Close  
Social Climate

The nation favors the BOL

/ 05:10 AM January 26, 2019

The voting in Monday’s plebiscite in the Autonomous Region in Muslim Mindanao (ARMM), Isabela City and Cotabato City seems to confirm the mood of Muslim Filipinos in the nation as a whole toward the Bangsamoro Organic Law (see “Fourth Quarter 2018 Social Weather Survey: 79% of Muslims favor approval of the BOL,” www.sws.org.ph, 1/21/19).

The cited 79 percent refers not to voters in the plebiscite, some (a minority) of whom are non-Muslims, but to Muslim Filipinos anywhere in the country. The survey respondents were not asked how they would vote, but what outcome they wanted from the plebiscite.

ADVERTISEMENT

The national result is that 36 percent of all Filipinos favor ratification of the BOL and 22 percent oppose it; the rest, a 42 percent plurality, are neutral. This gives a national net approval of +14 = 36 – 22, which SWS calls moderate (from +10 to +29).

Among Muslims, however, only 7 percent oppose the BOL, and so their net approval is 79 – 7 = +72, which is extremely strong (+70 and up). We call the approval strong when +30 to +49 and very strong when +50 to +69.

Catholics are 33 percent in favor and 22 percent opposed, for a moderate net approval of +10 (rounded correctly). Iglesia ni Cristo members are 26 percent pro and 12 percent con, or net +15 (rounded correctly), also moderate.  Other Christians are 37 percent pro and 28 percent con, or net +9; a single-digit difference is neutral.

The BOL has moderate support in the National Capital Region (NCR), Balance of Luzon and Visayas. NCR is 37 percent pro, 14 percent con and 37 percent neutral; that is net +13 in favor. Balance of Luzon is 33 percent pro, 17 percent con and 50 percent neutral, or net +16. Visayas is 37 percent pro, 20 percent opposed and 37 percent neutral, or net +17. These are all moderate approvals.

Mindanao, on the other hand, has a 41 percent plurality in favor, 31 percent opposed and 28 percent neutral, or net +9 (correctly rounded). Its significant opposition comes, obviously, from those outside the ARMM.

Knowledge of the BOL goes toward supporting it.  Among Muslims, 10 percent say they know the BOL extensively, 35 percent know it partially but sufficiently, 33 percent know it a little and 22 percent know nothing or almost nothing of it.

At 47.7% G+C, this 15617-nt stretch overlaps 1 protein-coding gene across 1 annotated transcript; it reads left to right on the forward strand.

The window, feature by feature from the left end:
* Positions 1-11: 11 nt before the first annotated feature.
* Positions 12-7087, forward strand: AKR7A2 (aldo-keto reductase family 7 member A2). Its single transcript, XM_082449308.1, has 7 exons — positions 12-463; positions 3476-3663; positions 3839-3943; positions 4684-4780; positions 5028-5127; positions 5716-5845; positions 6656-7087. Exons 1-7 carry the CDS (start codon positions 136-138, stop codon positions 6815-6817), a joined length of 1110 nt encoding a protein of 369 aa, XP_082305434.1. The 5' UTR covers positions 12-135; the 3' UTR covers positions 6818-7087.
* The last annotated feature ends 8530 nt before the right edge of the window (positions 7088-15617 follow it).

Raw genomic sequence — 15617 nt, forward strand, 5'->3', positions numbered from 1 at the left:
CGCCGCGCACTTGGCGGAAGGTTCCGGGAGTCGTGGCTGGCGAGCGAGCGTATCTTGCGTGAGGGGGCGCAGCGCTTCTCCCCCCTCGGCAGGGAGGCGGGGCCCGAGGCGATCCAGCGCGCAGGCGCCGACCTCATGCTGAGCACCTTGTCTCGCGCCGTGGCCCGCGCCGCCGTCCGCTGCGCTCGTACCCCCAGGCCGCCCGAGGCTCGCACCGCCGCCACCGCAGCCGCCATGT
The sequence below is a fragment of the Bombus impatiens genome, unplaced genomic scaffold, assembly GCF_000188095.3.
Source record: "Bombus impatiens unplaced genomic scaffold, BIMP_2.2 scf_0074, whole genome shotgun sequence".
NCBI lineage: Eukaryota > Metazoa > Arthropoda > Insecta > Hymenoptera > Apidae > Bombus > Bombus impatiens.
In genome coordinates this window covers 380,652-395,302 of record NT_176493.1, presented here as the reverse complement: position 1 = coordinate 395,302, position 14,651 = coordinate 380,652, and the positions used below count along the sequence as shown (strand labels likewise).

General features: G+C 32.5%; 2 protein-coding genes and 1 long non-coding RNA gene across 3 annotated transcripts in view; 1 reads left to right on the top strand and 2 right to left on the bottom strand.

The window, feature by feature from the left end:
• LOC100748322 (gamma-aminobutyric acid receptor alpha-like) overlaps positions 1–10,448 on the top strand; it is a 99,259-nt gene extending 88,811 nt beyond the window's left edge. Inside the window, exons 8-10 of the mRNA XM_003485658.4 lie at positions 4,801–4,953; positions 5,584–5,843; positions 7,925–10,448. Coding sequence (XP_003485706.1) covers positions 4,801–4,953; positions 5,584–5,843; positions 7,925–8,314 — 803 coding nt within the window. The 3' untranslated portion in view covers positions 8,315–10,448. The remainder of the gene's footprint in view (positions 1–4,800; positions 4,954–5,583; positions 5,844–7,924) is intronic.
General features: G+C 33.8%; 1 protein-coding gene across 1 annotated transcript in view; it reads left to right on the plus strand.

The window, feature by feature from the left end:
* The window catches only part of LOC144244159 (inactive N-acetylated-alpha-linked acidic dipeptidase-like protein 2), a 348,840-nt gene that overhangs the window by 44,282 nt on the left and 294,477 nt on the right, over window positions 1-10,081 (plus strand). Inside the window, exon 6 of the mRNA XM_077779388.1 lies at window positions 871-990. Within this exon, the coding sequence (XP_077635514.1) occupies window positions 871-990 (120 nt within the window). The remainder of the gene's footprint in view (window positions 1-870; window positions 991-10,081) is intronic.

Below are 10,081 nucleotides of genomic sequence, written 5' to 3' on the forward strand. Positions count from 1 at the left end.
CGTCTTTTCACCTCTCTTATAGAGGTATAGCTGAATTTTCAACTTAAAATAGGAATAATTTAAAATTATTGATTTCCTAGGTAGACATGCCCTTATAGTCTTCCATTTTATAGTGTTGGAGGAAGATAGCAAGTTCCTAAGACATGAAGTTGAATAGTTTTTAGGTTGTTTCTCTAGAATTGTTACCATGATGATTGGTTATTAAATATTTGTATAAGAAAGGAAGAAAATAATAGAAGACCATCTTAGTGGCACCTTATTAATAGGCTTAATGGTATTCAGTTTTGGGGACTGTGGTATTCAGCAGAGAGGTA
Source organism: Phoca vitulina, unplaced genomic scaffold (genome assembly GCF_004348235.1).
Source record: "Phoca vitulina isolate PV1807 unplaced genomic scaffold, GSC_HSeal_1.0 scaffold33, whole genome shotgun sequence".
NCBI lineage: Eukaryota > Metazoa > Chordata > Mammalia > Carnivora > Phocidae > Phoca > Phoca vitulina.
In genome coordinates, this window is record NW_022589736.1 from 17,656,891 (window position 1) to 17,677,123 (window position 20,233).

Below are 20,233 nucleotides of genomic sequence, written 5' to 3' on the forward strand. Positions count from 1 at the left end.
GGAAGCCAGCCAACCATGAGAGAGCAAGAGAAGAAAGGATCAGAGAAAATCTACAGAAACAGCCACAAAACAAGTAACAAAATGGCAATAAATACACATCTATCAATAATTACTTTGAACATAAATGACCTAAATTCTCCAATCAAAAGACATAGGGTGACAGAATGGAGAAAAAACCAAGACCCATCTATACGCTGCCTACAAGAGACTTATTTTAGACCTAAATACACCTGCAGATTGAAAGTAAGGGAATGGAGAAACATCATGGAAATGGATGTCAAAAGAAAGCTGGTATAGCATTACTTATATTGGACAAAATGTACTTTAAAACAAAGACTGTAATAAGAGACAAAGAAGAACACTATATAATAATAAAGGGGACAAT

Thus, 45 percent of Muslims know the BOL at least partially. On the other hand, only 23 percent of Catholics, 17 percent of Iglesia ni Cristo members and 22 percent of other Christians know it at least partially.

The net support for the BOL is a strong +43 among those knowing the BOL extensively, also +43 among those knowing it partially, a moderate +17 among those knowing it a little and a neutral -9 among those knowing nothing of it. Wider dissemination and discussion of the BOL will tend to raise public support for it.

Confidence in the Moro Islamic Liberation Front (MILF) also raises support for the BOL. Among Muslims, 56 percent consider the MILF definitely capable of governing the Bangsamoro Autonomous Region in Muslim Mindanao (BARMM), 21 percent call it somewhat capable, 16 percent are unsure of its capability and 8 percent call it somewhat/definitely incapable. The MILF has a very high +68 net capability score among Muslims, but only +8 among Catholics, -6 among INCs and -2 among Other Christians.

ADVERTISEMENT

Net approval of the BOL is +60 among those calling the MILF definitely capable, +48 for those calling it somewhat capable, +9 among those undecided, -21 for those calling it somewhat incapable and -38 calling it definitely incapable of governing the BARMM. This is a challenge to the MILF to prove its worth.

Contact [email protected]

Read Next
LATEST STORIES
MOST READ
Don't miss out on the latest news and information.
View comments

Subscribe to INQUIRER PLUS to get access to The Philippine Daily Inquirer & other 70+ titles, share up to 5 gadgets, listen to the news, download as early as 4am & share articles on social media. Call 896 6000.

TAGS: ARMM, Bangsamoro, BOL, net approval, SWS
For feedback, complaints, or inquiries, contact us.


© Copyright 1997-2019 INQUIRER.net | All Rights Reserved

We use cookies to ensure you get the best experience on our website. By continuing, you are agreeing to our use of cookies. To find out more, please click this link.